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Give 'em Hell, Devils
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62,370 Posts
The rules say either producers or individuals can submit. Producers have the responsibility of notifying the actor/actress if they submit for them. Producers have the incentive of trying to increase the residual and marketing value of the show. There are 6 noms for lead categories and 8 noms for supporting, so that has to factor into which category producers/actors decide to apply for.
Yes, it's possible the producers can submit on behalf of a performer in their show. But from my understanding, it's not usually done that way. Usually the individual performer (or more likely, their talent agent) submits an entry.
 

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I am Groot!
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64,381 Posts
Everybody keeps talking about seven years, but if I interpret things correctly, that was on its way out the window...according to his co-counsel's note, the judge was known for imposing statutory sentences, and it certainly seemed like she was headed in that direction before Jimmy derailed things. I don't know what that would have been for the crimes he was pleading to, but I get the impression it would have been a lot more than seven years...
 

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This Space for Lease
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Discussion Starter · #52 ·
Everybody keeps talking about seven years, but if I interpret things correctly, that was on its way out the window...according to his co-counsel's note, the judge was known for imposing statutory sentences, and it certainly seemed like she was headed in that direction before Jimmy derailed things. I don't know what that would have been for the crimes he was pleading to, but I get the impression it would have been a lot more than seven years...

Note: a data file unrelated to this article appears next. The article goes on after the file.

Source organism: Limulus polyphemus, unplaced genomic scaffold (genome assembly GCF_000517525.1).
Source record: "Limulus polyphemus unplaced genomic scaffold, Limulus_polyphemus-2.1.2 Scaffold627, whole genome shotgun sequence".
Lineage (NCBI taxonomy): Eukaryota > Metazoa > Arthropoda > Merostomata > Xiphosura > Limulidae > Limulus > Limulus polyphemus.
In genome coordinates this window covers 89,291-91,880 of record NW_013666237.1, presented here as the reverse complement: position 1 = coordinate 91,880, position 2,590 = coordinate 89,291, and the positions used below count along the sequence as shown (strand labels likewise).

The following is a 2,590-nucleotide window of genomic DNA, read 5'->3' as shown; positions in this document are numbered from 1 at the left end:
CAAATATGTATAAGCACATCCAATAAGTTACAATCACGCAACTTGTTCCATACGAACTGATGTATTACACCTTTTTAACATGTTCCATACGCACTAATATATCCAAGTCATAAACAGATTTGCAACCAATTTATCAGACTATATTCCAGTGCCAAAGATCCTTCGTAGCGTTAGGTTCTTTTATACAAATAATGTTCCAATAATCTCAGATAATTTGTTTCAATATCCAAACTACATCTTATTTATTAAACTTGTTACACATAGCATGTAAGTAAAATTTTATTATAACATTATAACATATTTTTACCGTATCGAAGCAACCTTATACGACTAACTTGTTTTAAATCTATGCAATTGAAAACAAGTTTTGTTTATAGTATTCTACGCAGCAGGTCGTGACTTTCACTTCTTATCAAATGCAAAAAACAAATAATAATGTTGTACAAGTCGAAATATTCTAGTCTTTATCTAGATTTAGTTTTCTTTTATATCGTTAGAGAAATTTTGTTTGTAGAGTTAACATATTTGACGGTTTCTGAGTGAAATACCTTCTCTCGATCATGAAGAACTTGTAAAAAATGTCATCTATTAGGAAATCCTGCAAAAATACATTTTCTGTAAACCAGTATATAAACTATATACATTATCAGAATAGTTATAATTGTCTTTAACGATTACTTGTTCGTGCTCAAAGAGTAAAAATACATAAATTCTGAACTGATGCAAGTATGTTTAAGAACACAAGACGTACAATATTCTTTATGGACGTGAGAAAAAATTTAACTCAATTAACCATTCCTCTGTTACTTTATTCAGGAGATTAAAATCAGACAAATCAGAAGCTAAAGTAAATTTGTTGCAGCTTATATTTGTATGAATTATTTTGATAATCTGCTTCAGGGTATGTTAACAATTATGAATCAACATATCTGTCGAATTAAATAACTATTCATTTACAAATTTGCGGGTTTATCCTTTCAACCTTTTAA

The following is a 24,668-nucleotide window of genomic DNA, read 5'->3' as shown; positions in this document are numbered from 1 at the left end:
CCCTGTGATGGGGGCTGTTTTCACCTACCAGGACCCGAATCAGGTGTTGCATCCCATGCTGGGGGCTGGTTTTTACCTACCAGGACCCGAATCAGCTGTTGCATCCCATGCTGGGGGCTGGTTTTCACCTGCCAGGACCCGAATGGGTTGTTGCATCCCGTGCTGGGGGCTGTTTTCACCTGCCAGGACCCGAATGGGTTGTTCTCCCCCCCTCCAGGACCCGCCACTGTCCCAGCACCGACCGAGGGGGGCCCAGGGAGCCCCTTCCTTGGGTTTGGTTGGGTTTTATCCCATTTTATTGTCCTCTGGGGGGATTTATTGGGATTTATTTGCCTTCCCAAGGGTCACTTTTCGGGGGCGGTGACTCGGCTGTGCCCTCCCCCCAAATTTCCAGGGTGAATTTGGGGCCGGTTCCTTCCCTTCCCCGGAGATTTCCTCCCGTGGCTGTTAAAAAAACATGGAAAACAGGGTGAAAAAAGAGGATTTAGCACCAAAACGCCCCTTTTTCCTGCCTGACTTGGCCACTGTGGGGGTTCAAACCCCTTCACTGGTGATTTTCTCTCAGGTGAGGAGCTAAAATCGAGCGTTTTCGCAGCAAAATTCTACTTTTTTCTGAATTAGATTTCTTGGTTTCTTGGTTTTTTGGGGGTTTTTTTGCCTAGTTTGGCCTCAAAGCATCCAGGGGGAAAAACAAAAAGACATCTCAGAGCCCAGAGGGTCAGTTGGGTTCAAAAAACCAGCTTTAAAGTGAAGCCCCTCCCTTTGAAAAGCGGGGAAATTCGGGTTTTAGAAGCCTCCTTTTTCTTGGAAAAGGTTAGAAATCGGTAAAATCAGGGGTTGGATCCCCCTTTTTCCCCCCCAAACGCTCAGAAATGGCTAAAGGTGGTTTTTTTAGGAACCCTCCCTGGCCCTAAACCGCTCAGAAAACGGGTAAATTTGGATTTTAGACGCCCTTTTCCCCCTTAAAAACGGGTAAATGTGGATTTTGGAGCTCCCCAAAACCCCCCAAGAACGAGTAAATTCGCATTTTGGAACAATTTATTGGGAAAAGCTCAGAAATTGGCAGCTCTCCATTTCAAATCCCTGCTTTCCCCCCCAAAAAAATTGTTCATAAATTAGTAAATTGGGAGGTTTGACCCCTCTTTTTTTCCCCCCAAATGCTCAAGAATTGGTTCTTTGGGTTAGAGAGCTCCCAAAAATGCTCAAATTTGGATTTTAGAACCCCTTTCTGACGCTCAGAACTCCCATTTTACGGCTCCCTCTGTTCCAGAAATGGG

I was thinking the same thing this morning. If he hadn’t said anything, he might not have gotten 86 years, but would have still been man old man when he got out. At least this way he got to redeem himself in Kims eyes.
 

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I'm back!
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35,880 Posts
according to his co-counsel's note, the judge was known for imposing statutory sentences
The note said "Don't worry, Judge S. always follows gov sentencing recs."

IOW, she always imposes the Government prosecutors' recommended sentencing. Jimmy would had served seven years if he hadn't spoken up.
 

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Give 'em Hell, Devils
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62,370 Posts
Everybody keeps talking about seven years, but if I interpret things correctly, that was on its way out the window...according to his co-counsel's note, the judge was known for imposing statutory sentences, and it certainly seemed like she was headed in that direction before Jimmy derailed things. I don't know what that would have been for the crimes he was pleading to, but I get the impression it would have been a lot more than seven years...
That's not how I interpreted it. The note from Bill Oakley said that she always goes along with the sentencing recommendations from the government. So he was basically saying to Jimmy not to be worried about how she's trying to make it look like she's not on board.
 

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I am Groot!
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64,381 Posts
The note said "Don't worry, Judge S. always follows gov sentencing recs."

IOW, she always imposes the Government prosecutors' recommended sentencing. Jimmy would had served seven years if he hadn't spoken up.